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About WadeWillsun

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  1. The opening of Frenzy is the polar opposite of The Lodger with equal endings. The music is very British, regal, welcoming you to this grand place as you fly in on the harbor there during 'the longest helicopter POV (Lodger had almost Psycho shrieks with strings of terror), as you glide in, the Bridge there opens up for you highlighting the 'every Hitchcock entrance scene invloves an entrance' touch (in Lodger you feel like that girl was all alone getting got). Both scene's stories jump off at the girl's body being found outside, publically (another Hitchcock touch). This particular opening sequence can 100% be a look at a full circle in his career. If he was planning this it wouldn't be a surprise. It seemed like an almost homesick Hitchcock going back for 1 last stab into his most relaxed setting. The choice of actors I feel had something to do both with part of the British slang, but also the grim context of the storyline. It's possible more famous actors 'would' do scenes like rape etc but probably for more $$$. I really can't help but answer question 3 about Hitchcock's opening scenes without again emphasizing the 'Hitchcock uses Entrances in his Entrance Scenes' argument. This film being one of his most grand with that bridge opening up just for you.
  2. Based on the opening sequence alone, you feel you already know Marnie runs on a 'criminal' element of some sort. If she isn't a spy, she's a grafter with those fake IDs. She attracts 'attention' as she did with Hitchcock in the cameo (could be a weapon and a curse in her story ie. Dye). Hate to say it, but Bernard's score sounded heavily like a James Bond theme. Sean Connery is in the film as well by no coincidence. Secret Agent music-esque. I noticed Hitchcock in his cameo this time looks directly at you the viewer breaking the 4th wall. I don't know if he's done that yet but that technique unites the film and the audience as one. And he did it in the opening minute.
  3. The way The Birds seem more appropriate to a romantic comedy than a “horror of the apocalypse” film is by the opening sequence starting off strange and comedic. Strange (the bird activity), but comedic by immediately throwing the Hitchcock cameo at you at the pet shop and then with Melanie fumbling the correct bird identifications for the new customer Mitch. She seems consumed with Mitch's good looks and is likely the reason for her mistakes if she knows anything about birds at all from this clip. "There must be a storm at sea." is the general atmosphere in regards to the bird activity in the air outside and inside of the pet shop. A lot of activity displayed in the sound. Almost overwhelming. Overbearing the actors. Purposefully. I think Hitchcock's cameo is him saying "I'm more of a dog person."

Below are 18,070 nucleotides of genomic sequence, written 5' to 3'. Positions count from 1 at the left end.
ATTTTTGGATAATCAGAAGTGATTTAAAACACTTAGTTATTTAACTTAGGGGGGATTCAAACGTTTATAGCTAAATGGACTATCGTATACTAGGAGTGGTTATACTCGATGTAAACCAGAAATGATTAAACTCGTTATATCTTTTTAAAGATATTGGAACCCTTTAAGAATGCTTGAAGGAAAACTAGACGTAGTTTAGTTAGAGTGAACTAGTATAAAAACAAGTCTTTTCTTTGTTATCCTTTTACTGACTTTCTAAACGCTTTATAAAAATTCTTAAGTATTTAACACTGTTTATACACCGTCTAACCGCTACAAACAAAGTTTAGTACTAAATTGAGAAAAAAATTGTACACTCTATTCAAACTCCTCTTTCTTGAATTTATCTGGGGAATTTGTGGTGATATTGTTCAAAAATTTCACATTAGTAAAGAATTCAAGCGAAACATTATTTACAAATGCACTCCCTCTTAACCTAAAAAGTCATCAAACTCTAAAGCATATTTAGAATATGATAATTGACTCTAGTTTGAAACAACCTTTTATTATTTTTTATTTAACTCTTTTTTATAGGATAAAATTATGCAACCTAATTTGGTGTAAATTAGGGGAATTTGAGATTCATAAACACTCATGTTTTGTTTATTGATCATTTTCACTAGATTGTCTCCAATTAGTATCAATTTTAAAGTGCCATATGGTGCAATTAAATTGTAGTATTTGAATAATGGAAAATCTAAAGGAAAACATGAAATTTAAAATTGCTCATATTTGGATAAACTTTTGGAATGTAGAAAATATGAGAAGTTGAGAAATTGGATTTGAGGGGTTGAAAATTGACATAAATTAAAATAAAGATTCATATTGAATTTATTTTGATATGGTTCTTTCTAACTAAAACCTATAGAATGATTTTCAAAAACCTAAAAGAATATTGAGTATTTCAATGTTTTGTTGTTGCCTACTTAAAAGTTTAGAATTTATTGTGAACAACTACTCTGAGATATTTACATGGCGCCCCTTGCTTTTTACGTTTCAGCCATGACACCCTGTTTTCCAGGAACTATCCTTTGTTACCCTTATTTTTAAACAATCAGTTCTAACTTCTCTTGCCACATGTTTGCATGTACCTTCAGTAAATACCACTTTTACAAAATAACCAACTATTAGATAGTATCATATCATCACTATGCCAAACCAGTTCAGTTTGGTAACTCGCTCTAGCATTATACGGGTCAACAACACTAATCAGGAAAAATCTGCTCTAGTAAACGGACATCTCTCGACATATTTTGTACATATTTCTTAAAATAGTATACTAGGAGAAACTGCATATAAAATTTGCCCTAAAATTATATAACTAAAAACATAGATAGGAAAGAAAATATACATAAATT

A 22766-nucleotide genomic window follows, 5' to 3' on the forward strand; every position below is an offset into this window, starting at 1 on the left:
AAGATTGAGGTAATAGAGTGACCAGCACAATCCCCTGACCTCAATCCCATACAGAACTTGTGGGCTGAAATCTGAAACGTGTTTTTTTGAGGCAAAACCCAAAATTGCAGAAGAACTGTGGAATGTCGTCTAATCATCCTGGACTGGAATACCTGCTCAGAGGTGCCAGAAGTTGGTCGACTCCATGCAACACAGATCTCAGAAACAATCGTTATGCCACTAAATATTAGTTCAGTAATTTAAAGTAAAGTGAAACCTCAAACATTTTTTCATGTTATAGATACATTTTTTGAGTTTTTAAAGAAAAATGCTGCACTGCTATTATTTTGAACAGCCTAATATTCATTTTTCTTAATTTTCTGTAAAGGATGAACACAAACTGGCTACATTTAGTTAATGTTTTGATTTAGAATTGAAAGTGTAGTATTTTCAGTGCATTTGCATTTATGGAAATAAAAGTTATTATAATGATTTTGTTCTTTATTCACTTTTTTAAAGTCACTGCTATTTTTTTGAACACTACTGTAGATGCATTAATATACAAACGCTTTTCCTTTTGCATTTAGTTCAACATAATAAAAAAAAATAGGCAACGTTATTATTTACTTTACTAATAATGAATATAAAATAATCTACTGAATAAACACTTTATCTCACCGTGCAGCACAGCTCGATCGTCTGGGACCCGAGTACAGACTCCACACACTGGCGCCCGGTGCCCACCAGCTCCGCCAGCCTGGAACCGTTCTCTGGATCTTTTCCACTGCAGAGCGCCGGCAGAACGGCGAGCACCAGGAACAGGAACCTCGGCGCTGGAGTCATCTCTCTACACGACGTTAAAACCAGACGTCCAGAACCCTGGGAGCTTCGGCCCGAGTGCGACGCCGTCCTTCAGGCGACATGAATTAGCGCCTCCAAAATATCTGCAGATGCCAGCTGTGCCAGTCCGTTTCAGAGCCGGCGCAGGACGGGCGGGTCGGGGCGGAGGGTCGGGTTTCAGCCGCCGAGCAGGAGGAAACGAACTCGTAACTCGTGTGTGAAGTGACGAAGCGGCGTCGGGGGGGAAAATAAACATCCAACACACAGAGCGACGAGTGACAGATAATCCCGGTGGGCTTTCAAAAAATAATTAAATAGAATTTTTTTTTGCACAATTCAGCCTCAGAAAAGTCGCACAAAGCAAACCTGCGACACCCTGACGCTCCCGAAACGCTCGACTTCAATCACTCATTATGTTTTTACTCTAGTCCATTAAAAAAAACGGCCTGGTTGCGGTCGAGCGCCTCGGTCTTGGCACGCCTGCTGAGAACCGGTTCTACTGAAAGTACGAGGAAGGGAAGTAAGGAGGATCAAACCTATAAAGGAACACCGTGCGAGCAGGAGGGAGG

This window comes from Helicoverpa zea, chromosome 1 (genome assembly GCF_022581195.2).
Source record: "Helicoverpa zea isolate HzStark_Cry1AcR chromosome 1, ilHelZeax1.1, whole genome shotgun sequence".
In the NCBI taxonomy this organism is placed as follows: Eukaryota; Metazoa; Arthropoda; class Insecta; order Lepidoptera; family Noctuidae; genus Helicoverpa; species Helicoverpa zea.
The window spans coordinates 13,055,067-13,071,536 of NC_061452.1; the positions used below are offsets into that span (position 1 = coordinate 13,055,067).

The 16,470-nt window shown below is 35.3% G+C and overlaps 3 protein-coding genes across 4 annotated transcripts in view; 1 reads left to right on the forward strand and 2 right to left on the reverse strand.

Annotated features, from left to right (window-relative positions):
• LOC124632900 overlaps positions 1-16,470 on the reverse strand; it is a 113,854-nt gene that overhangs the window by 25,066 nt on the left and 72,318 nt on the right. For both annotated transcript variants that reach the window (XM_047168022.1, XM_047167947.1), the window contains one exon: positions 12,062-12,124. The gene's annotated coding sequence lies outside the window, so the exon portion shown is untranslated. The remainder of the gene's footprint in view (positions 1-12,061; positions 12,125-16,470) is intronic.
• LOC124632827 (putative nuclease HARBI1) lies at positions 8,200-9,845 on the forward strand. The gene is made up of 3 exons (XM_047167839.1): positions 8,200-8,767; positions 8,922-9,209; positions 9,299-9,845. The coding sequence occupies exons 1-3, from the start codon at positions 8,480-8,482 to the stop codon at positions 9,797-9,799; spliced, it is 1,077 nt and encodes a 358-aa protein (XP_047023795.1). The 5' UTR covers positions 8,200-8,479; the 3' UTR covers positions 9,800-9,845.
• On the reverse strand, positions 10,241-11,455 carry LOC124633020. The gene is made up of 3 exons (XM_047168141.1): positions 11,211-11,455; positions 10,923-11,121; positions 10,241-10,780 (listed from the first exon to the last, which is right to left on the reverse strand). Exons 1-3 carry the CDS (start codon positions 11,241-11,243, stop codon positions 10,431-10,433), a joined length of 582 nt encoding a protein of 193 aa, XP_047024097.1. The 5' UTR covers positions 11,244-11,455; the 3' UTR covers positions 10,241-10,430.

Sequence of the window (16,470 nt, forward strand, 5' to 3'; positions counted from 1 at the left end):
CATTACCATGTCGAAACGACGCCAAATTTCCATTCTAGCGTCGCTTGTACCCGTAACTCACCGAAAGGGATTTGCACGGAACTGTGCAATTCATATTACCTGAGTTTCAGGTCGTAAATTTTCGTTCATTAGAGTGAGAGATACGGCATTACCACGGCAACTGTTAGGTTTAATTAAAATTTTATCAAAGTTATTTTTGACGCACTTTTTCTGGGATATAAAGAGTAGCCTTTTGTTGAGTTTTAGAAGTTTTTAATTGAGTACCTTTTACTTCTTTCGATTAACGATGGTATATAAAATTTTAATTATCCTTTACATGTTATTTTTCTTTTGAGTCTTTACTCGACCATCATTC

4. The graphic design and score definitely set the pace with a chaotic and broken look into the intro. The music literally racks your nerves as it will later in the film. The imagery depicts a 'broken', 'puzzling' 'display'. The date and time could possibly be acting like a countdown towards an inevitable doom (like Hitchcock explained earlier about the use of suspense as supposed to just letting a bomb go off-to explain it, describe it, watch it count down etc.). The semi-closed blinds is definitely a look back into the Rear Window opening sequence (I think mainly because this story is quite the opposite of rear window where the voyeur is no longer the hero, but the villain). The hotel sequence establishes Marion Crane as a main character by the way she was empowered by the dialogue in the scene. The man is following her orders somewhat as she calls the shots on how their secret get aways are going to end.
  5. I really enjoyed this scene. It was very sly. I'm off to go find the full feature now for sure. The preexisting knowledge factor I believe being referred to is the idea Hitchcock has that when an actor is famous in their roles, the audience tend to 'expect' certain roles from them, and this particular role for these two actors who already have filmed together before fit that persona precisely. Do I seem familiar? We just made a movie a while back. Sort of thing. The matchbook seemed almost as a shield to hide to regroup even if for a brief moment. The music was very light and soft...it suited the sway of the flirtatious hints in the dialogue one strike at a time from delivery, contemplation, to reply.